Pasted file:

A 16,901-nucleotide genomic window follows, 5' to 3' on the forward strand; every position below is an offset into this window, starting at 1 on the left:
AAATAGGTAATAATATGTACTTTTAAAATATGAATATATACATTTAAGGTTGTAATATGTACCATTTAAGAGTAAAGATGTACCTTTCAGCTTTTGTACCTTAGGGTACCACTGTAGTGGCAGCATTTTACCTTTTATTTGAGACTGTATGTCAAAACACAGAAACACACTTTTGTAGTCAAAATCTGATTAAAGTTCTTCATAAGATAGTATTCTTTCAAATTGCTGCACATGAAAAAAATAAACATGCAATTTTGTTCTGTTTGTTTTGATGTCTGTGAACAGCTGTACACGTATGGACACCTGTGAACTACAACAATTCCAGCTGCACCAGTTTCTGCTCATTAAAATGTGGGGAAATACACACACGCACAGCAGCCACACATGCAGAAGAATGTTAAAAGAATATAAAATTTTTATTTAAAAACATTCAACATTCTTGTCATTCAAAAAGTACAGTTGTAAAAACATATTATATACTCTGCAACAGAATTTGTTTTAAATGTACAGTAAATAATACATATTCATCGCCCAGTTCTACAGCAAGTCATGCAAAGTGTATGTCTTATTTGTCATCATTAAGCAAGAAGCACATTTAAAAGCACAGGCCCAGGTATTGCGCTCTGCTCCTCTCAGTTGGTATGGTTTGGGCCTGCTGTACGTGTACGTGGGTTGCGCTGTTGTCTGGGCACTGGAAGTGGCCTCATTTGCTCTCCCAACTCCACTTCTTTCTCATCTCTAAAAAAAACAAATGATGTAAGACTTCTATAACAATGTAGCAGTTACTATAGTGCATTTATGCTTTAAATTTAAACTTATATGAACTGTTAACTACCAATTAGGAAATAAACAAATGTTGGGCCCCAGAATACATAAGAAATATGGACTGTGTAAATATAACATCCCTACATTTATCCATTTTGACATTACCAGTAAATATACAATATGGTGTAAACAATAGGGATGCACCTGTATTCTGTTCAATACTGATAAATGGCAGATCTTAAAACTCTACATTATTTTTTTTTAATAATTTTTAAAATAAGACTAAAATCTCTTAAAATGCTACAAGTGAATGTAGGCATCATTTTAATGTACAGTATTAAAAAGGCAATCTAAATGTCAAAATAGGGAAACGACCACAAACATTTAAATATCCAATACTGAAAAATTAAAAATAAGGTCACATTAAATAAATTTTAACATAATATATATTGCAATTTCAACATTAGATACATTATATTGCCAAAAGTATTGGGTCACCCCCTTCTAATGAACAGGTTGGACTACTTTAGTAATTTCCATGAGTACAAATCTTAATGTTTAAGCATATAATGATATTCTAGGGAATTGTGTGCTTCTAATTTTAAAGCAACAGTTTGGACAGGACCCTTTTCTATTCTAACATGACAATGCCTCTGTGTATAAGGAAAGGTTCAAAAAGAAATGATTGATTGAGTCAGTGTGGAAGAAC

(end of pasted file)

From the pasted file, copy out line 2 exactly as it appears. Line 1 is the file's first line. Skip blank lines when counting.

AAATAGGTAATAATATGTACTTTTAAAATATGAATATATACATTTAAGGTTGTAATATGTACCATTTAAGAGTAAAGATGTACCTTTCAGCTTTTGTACCTTAGGGTACCACTGTAGTGGCAGCATTTTACCTTTTATTTGAGACTGTATGTCAAAACACAGAAACACACTTTTGTAGTCAAAATCTGATTAAAGTTCTTCATAAGATAGTATTCTTTCAAATTGCTGCACATGAAAAAAATAAACATGCAATTTTGTTCTGTTTGTTTTGATGTCTGTGAACAGCTGTACACGTATGGACACCTGTGAACTACAACAATTCCAGCTGCACCAGTTTCTGCTCATTAAAATGTGGGGAAATACACACACGCACAGCAGCCACACATGCAGAAGAATGTTAAAAGAATATAAAATTTTTATTTAAAAACATTCAACATTCTTGTCATTCAAAAAGTACAGTTGTAAAAACATATTATATACTCTGCAACAGAATTTGTTTTAAATGTACAGTAAATAATACATATTCATCGCCCAGTTCTACAGCAAGTCATGCAAAGTGTATGTCTTATTTGTCATCATTAAGCAAGAAGCACATTTAAAAGCACAGGCCCAGGTATTGCGCTCTGCTCCTCTCAGTTGGTATGGTTTGGGCCTGCTGTACGTGTACGTGGGTTGCGCTGTTGTCTGGGCACTGGAAGTGGCCTCATTTGCTCTCCCAACTCCACTTCTTTCTCATCTCTAAAAAAAACAAATGATGTAAGACTTCTATAACAATGTAGCAGTTACTATAGTGCATTTATGCTTTAAATTTAAACTTATATGAACTGTTAACTACCAATTAGGAAATAAACAAATGTTGGGCCCCAGAATACATAAGAAATATGGACTGTGTAAATATAACATCCCTACATTTATCCATTTTGACATTACCAGTAAATATACAATATGGTGTAAACAATAGGGATGCACCTGTATTCTGTTCAATACTGATAAATGGCAGATCTTAAAACTCTACATTATTTTTTTTTAATAATTTTTAAAATAAGACTAAAATCTCTTAAAATGCTACAAGTGAATGTAGGCATCATTTTAATGTACAGTATTAAAAAGGCAATCTAAATGTCAAAATAGGGAAACGACCACAAACATTTAAATATCCAATACTGAAAAATTAAAAATAAGGTCACATTAAATAAATTTTAACATAATATATATTGCAATTTCAACATTAGATACATTATATTGCCAAAAGTATTGGGTCACCCCCTTCTAATGAACAGGTTGGACTACTTTAGTAATTTCCATGAGTACAAATCTTAATGTTTAAGCATATAATGATATTCTAGGGAATTGTGTGCTTCTAATTTTAAAGCAACAGTTTGGACAGGACCCTTTTCTATTCTAACATGACAATGCCTCTGTGTATAAGGAAAGGTTCAAAAAGAAATGATTGATTGAGTCAGTGTGGAAGAAC